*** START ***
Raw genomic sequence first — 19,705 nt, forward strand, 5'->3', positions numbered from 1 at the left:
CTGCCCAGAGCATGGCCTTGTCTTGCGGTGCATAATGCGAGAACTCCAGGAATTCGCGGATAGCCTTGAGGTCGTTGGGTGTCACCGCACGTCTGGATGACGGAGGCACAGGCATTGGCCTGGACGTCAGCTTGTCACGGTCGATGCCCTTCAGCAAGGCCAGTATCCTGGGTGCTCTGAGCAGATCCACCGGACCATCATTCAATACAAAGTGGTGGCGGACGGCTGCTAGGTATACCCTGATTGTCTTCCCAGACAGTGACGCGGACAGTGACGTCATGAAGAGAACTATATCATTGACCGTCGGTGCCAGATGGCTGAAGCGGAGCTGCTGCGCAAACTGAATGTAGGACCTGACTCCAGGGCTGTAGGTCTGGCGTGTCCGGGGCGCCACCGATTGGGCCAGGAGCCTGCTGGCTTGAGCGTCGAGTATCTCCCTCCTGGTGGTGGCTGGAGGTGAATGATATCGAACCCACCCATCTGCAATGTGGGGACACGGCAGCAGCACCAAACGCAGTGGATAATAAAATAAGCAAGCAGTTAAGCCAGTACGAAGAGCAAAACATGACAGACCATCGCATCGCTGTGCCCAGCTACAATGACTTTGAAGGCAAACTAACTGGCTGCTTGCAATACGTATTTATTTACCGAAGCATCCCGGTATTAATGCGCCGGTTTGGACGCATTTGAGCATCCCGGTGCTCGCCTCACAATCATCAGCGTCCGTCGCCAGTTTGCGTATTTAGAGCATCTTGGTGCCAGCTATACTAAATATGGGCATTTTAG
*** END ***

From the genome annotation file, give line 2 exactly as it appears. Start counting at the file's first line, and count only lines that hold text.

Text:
CTGCCCAGAGCATGGCCTTGTCTTGCGGTGCATAATGCGAGAACTCCAGGAATTCGCGGATAGCCTTGAGGTCGTTGGGTGTCACCGCACGTCTGGATGACGGAGGCACAGGCATTGGCCTGGACGTCAGCTTGTCACGGTCGATGCCCTTCAGCAAGGCCAGTATCCTGGGTGCTCTGAGCAGATCCACCGGACCATCATTCAATACAAAGTGGTGGCGGACGGCTGCTAGGTATACCCTGATTGTCTTCCCAGACAGTGACGCGGACAGTGACGTCATGAAGAGAACTATATCATTGACCGTCGGTGCCAGATGGCTGAAGCGGAGCTGCTGCGCAAACTGAATGTAGGACCTGACTCCAGGGCTGTAGGTCTGGCGTGTCCGGGGCGCCACCGATTGGGCCAGGAGCCTGCTGGCTTGAGCGTCGAGTATCTCCCTCCTGGTGGTGGCTGGAGGTGAATGATATCGAACCCACCCATCTGCAATGTGGGGACACGGCAGCAGCACCAAACGCAGTGGATAATAAAATAAGCAAGCAGTTAAGCCAGTACGAAGAGCAAAACATGACAGACCATCGCATCGCTGTGCCCAGCTACAATGACTTTGAAGGCAAACTAACTGGCTGCTTGCAATACGTATTTATTTACCGAAGCATCCCGGTATTAATGCGCCGGTTTGGACGCATTTGAGCATCCCGGTGCTCGCCTCACAATCATCAGCGTCCGTCGCCAGTTTGCGTATTTAGAGCATCTTGGTGCCAGCTATACTAAATATGGGCATTTTAG